Having concluded a series of posts on the history of the concept of counter-Enlightenment, I’d planned to move on to other things. But, in the immortal words of Michael Corleone, “Just when I thought I was out … they pull me back in.”
In my case, “they” are the series of spiffy new editions of Isaiah Berlin’s writings that Princeton University Press has been publishing, which arrive decked out with new introductions and intriguing additional materials. Their appearance presents me with the same temptation that the reissues (first on Rycodisc, then on Rhino) of the Elvis Costello oeuvre used to present. I would tell myself that I didn’t really need another copy of Get Happy! (though I think everybody ought to own at least one). But — unable to resist the prospect of an alternative version of “I Stand Accused” — I would eventually break down and buy one. Since I already owned Vico and Herder and Magus of the North, I took a pass on Three Critics of the Enlightenment the first time around, but the most recent edition looks quite tempting and when Princeton offered the opportunity to look at an online examination copy, I took it.
The new version includes a December 1993 letter from Berlin to Mark Lilla, who reviewed Magus of the North for the New York Review of Books and had some reservations about Berlin’s affection for the various unsavory characters who populated the counter-Enlightenment. In response, Berlin offered an explanation of his general approach:
… by temperament I am liable not to write about thinkers I approve of — I take those for granted — I find it not very interesting to praise thinkers for what I agree with, but prefer their enemies, who, however vicious and destructive at times, as they certainly were, discovered chinks in the armour of the Enlightened, important chinks, which do make valid points against them — and which cause one at any rate to think, to realise that one can’t swallow them whole, that some of the results of their teachings did lead to deplorable results (496-497).
This is followed by a paragraph in which Berlin emphasizes that “of course” Diderot and Lessing (“two of my favorite thinkers in the eighteenth century”)
did not in any way lead to the horror of uniformity, and in the end the Gulag (497).
With that out of the way, Berlin goes on to offer an extended critique of Lilla’s review.
Lilla responded with a letter that closes with a postscript that reminds us of how little was known about the history of concepts like “Counter-Enlightenment” back in those dark ages when the only way to find out about the history of concepts was to read lots of books or ask someone else:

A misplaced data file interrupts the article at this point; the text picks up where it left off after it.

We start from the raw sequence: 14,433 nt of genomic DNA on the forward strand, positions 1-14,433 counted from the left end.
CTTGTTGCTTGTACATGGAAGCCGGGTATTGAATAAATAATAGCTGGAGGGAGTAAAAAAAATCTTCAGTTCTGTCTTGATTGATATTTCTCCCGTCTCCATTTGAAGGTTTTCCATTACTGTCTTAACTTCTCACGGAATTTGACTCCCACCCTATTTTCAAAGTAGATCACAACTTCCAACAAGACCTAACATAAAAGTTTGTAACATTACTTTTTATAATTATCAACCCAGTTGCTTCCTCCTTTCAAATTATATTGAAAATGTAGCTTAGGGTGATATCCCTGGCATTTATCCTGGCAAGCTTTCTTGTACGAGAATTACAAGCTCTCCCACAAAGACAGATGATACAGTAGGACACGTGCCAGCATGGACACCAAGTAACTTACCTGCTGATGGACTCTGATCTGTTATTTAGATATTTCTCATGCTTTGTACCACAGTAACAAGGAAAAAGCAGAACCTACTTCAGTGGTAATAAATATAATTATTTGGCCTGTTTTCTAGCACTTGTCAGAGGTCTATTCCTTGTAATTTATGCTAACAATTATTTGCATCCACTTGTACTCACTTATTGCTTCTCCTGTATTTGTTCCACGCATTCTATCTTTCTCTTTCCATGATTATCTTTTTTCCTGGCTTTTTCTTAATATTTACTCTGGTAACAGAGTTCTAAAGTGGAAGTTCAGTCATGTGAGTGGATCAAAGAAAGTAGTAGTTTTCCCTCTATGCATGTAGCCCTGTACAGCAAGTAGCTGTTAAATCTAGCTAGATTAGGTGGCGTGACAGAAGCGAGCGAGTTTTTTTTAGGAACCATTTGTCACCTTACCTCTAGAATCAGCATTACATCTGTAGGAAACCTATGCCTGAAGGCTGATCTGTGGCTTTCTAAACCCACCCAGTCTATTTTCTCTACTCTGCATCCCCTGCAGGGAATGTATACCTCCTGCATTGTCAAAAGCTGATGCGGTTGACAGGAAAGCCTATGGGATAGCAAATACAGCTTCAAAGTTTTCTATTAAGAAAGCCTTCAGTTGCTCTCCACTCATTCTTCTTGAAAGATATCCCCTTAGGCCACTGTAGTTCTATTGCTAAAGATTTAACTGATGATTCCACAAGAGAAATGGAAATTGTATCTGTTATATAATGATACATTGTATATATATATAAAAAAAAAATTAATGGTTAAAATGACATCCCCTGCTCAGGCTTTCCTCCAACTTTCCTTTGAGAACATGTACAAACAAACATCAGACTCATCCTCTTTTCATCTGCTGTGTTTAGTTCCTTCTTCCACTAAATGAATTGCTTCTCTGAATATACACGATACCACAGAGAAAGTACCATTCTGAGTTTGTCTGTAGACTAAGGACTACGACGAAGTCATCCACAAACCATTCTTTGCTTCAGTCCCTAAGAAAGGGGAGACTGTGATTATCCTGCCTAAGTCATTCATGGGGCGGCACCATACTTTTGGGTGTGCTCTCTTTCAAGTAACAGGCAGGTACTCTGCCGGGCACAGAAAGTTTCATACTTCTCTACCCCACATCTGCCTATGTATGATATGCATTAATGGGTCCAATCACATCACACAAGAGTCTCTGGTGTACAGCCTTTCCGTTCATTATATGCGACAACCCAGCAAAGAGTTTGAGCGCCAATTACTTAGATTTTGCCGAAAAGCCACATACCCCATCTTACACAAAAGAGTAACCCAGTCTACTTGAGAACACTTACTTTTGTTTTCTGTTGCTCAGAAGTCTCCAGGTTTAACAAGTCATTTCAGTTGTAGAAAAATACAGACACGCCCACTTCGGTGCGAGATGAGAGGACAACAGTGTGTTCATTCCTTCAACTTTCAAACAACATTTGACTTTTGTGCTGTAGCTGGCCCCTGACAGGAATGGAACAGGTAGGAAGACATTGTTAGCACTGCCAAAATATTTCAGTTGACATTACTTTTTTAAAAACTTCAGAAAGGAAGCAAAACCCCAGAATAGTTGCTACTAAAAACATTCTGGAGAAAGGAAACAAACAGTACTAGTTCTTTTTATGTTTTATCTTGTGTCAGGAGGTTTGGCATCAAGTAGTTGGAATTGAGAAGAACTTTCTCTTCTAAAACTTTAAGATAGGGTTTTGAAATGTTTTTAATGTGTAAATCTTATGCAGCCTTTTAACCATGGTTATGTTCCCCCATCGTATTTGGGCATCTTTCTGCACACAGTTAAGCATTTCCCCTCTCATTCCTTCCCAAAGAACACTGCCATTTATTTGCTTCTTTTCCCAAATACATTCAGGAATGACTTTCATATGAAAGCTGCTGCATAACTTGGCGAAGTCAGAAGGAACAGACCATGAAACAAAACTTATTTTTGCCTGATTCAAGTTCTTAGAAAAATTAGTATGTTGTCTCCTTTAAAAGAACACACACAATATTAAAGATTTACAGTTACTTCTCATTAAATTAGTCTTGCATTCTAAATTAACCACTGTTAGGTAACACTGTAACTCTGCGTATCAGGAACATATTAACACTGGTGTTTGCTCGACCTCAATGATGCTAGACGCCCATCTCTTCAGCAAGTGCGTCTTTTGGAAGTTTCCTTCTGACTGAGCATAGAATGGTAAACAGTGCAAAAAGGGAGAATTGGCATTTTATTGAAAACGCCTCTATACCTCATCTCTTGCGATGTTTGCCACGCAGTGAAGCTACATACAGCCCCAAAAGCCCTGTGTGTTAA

I have been unable to track down the history of the term ‘Counter-Enlightenment’.’ I find it first in English in your essay and, simultaneously, in Lewis White Beck’s history of German philosophy (1968). I had assumed that it was a simple translation of the German Gegenaufklärung, which had its own history, but I have been unable to uncover it. There is no entry on the term in German dictionaries, Philosophical Wörterbucher, or even the Geschichtliche Grundbegriffe I have even asked Reinhardt Kosellek about it, but he had no idea of its provenance. Do you, by any chance? (505).
This sparked yet another long letter from Berlin, which closed with the following:
Finally, the ‘Counter-Enlightenment’: I have no idea who used it first. It has been attributed to me, and I should like to think that to be true, but I cannot tell. Before I read your letter I had no idea there was such a word as Gegenaufklärung – so it is certainly not a translation of it by me. I modelled it on the word counter-Renaissance, which is the title of a book. More than that I do not know: I should like to think that I invented this useful word (511).
The claim that he term “modelled” the term on “counter-Renaissance,” is a somewhat more emphatic version of the account of the origins of the term that Berlin had given two years earlier in his interview with Ramin Jahanbegloo, which also alluded to Hiram Haydn’s book as an inspiration. 1 Berlin had previously cited the book in his 1972 essay on “The Originality of Machiavelli” and it turned up again in the “Bibliography” that was appended to his Dictionary of the History of Ideas article on Counter-Enlightenment.2
But what may be of greater interest here is his claim that he “had no idea there was such a word as Gegenaufklärung.” I suspect that time and memory could have been playing tricks on him: as I’ve discussed in an earlier post, the term became rather common in German accounts of Romanticism and it is difficult to believe that, however fleetingly, Berlin would not have come across it here. Confirming that suspicion would require checking the text of those German works cited by Berlin in his discussions of late eighteenth- and early nineteenth-century thinkers, would pull me back in even further.
- Isaiah Berlin and Ramin Jahanbegloo, Conversations with Isaiah Berlin (New York: Scribners, 1991) 69-70 ↩
- The Machiavelli essay originated as a 1953 lecture. There is a copy of “a lightly edited transcript” of what would seem to be a somewhat later lecture on Machiavelli available from the Isaiah Berlin Virtual Library, but it does not contain a reference to Haydn or, indeed, anyone else: it has no footnotes. ↩